Every month, SAU holds a Community of Learners seminar, in which faculty members present extracurricular lectures on topics they have been researching. These lectures give students opportunities to explore topics outside of their major and engage with their professors as fellow learners and academics.
Every spring, SAU students and faculty suspend classes for a single day in order to take an in-depth look at an issue facing contemporary society. Noted speakers are invited to campus for keynote addresses, while faculty members prepare morning workshop seminars. Recent topics have included sex trafficking, social media and food consumption.
Natural Science Seminars
Similar to Community of Learners events, the department of chemistry and biology hosts regular natural science seminars. Faculty, current students and alumni often participate in these events, giving science and non-science students alike a glimpse into both on-campus and off-campus research projects.
SAU’s student newspaper, The Pulse, gives aspiring writers, editors, photographers and designers a sophisticated, practical outlet for their talents. The SAU short films class offers an experience so rewarding that video/film and drama students take part in it even when they are not taking the class for credit, causing it to double as a production club. The SAU literary journal, The Oak Tree Review, gives students a platform for their creative writing and poetry. SAU is also home to two radio stations, HOME.fm and The Message, where students produce award-winning broadcasting work alongside real professionals.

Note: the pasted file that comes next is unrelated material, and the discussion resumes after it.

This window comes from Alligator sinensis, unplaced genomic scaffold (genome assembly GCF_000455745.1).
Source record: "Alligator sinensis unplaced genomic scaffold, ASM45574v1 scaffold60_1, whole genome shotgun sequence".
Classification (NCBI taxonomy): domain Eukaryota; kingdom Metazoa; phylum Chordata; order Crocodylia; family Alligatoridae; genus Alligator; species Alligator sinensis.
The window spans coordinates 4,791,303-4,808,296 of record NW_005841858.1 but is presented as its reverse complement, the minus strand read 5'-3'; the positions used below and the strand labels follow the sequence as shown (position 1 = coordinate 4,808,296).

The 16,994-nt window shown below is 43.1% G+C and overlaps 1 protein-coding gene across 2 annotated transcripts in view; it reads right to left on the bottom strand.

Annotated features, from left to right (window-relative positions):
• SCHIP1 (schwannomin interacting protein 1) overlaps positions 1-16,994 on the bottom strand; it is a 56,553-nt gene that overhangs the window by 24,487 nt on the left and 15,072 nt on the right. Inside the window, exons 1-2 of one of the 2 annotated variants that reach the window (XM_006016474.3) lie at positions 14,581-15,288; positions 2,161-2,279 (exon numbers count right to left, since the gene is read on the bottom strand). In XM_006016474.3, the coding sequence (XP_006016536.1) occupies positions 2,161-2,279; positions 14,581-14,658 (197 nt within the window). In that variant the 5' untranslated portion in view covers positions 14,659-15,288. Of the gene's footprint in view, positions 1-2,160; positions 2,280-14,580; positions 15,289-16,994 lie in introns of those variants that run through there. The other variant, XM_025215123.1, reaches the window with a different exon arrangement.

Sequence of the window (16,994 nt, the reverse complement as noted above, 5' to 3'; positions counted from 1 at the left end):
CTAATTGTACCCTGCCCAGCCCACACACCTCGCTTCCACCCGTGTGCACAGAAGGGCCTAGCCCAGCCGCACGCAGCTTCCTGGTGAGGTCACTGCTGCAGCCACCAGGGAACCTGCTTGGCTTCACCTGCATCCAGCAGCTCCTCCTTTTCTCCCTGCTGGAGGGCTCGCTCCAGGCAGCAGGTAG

Fine Arts Events
Creativity is just as much of an academic endeavor as studying or researching. The SAU theater program hosts multiple plays and a show-stopping musical each year. The Ganton Art Gallery, one of the largest single-room galleries in Michigan, gives the community a look into both student and professional art, and White Auditorium is home to a breadth of musical performances.